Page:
However while acting as liaison with Yugoslav forces De Wiart travelled to Cairo by Wellington Bomber, one of the more successful aircraft.   Before they left Malta where they stopped to refuel a mechanic claimed to have checked the engines personally, was he a spy wondered our author as later he swan for shore as the plane crashed a mile of Libya.   For the next two and a half years De Wiart spent his time as a prisoner of the Italians.  While treated well it was an embarrassment to him and his fellow captives.  One escape plan did work for them and he spent eight days on the run before returning to his prison and friends.  In August 1943 however the hero of our tale was transferred to Rome.  The Italians wished to seek an armistice and he accompanied, dressed in an excellent Italian suit, a General Zanussi to Lisbon from where he made his way home.

The importance of De Wiart to the British government was seen in when he was sent to represent Churchill in China with General Chiang Kai Shek.  He became effective in his new role although most of the time he was ready to rush to any war zone and enquire as to the situation.  He would have joined in even in he was older than me!  By 1947, aged 66 and in spite of an offer from Chiang to stay his time was up and retirement neared.  However he managed to fall down stairs while visiting in Rangoon and broke his back and other bits also!  Back in London he recovered but surgeons operating on him found many metal bits from previous wars while they removed!  He then retired to Ireland, hunting and fishing.

The book is written more as a diary than a racy narration.  He constantly refers to people who he met, most likely by use of his diaries, if that is he kept one, and the whole appears almost cursory when regarding the dangers he faced.  It appears to me this was how he lived his life.  He faced danger, and was not keen to be hurt or indeed killed, but that was what his job was. Understanding the dangers he was not a man to become obviously emotional about them, the 'stiff upper lip,' writ large.  His ability to get on with people, especially in Poland and China must have existed while in charge of Battalion, Brigade or army.  I suspect his men regarded him well, but possibly not in Norway!  Hi character is revealed in that neither his Victoria Cross nor his wife appears in the book, such things are either taken for granted or not relevant. I suspect there would be much to like about this man if we met him in real life, unless be objected to shooting animals of course!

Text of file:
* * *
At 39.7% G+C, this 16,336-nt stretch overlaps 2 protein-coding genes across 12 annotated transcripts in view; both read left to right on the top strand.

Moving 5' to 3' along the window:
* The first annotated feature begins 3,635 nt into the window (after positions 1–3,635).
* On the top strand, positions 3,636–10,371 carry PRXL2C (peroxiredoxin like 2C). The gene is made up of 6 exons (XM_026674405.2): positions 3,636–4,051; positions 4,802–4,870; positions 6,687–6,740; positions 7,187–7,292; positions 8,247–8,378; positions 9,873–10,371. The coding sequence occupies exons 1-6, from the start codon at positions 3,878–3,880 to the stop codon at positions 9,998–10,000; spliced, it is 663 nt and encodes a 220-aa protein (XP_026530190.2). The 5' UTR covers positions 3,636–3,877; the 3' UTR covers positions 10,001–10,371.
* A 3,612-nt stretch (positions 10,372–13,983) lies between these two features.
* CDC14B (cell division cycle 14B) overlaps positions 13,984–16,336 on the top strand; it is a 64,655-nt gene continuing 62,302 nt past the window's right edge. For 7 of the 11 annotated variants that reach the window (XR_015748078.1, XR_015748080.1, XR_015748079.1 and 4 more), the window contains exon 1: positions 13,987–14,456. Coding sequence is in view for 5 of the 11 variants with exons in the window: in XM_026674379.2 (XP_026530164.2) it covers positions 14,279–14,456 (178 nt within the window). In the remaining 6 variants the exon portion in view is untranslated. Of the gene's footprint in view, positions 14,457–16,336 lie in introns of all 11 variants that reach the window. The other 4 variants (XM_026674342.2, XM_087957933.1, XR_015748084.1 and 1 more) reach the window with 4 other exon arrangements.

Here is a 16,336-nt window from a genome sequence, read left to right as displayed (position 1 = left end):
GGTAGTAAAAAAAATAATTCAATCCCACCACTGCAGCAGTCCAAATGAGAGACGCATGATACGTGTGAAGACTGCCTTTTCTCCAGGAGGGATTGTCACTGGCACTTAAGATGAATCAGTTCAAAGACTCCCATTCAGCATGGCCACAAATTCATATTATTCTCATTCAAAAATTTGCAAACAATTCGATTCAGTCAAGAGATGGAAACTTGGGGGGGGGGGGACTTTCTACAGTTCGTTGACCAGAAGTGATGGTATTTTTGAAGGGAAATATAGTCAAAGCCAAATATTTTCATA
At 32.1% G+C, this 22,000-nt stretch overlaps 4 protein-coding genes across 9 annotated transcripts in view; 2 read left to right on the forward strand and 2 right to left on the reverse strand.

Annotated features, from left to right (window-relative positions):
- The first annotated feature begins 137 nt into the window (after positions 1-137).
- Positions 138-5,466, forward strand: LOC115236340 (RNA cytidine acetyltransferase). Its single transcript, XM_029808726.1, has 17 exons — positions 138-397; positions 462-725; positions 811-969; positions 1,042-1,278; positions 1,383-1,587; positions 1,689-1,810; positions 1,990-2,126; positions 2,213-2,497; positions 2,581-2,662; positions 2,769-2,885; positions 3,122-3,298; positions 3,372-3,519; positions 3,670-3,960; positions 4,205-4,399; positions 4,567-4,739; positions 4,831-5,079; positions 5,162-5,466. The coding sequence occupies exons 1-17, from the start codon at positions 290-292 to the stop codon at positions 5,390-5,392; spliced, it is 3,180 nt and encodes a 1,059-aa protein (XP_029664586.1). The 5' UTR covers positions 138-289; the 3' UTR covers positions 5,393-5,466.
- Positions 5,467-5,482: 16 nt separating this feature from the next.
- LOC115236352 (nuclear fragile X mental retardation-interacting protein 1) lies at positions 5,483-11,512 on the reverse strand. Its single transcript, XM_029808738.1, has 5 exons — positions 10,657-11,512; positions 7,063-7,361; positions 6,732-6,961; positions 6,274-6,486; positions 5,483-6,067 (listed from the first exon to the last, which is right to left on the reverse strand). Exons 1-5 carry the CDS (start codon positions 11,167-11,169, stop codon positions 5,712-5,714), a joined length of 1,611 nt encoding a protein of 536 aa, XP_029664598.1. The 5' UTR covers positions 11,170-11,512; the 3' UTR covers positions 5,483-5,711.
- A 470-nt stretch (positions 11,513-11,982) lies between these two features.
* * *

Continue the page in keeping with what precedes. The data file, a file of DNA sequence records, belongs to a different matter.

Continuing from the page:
He died in 1963 and is buried in Ireland.  His wealth was a few thousand pounds, money meaning less than his 'sport,' which is typical of the man.    





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6 comments:

Lee said...

That story sounds like it is an incredible read, Adullamite; like the man.

Thanks for your review on it.

I don't agree with the hunting and killing of animals...but it was a different time back then...attitudes, on the whole, were different then to what they are now as regards hunting.

However, unfortunately, humans still hunt other humans! They've not learned that lesson yet...that's it's an uncool thing to do! Maybe one day...but not in my lifetime, that's for sure!

I must see if our local library here has the book on their lists and shelves.

Adullamite said...

Lee, He was certainly a man of his time. However he would fit anywhere with anyone I think, mind you he may shoot their budgie!

the fly in the web said...

Wasn't Ritchie Hook, in Waugh's Sword of Honour, based on him?

Adullamite said...

Someone was, I believe in one of Waugh's books.

Jerry E Beuterbaugh said...

'Tis another awesome review.

Adullamite said...

Tis another 'Ta Much.'